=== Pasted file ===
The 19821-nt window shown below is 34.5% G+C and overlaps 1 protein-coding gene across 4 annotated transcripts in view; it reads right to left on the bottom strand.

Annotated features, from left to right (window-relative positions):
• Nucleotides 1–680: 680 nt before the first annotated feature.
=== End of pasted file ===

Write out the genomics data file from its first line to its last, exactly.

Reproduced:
The 19821-nt window shown below is 34.5% G+C and overlaps 1 protein-coding gene across 4 annotated transcripts in view; it reads right to left on the bottom strand.

Annotated features, from left to right (window-relative positions):
• Nucleotides 1–680: 680 nt before the first annotated feature.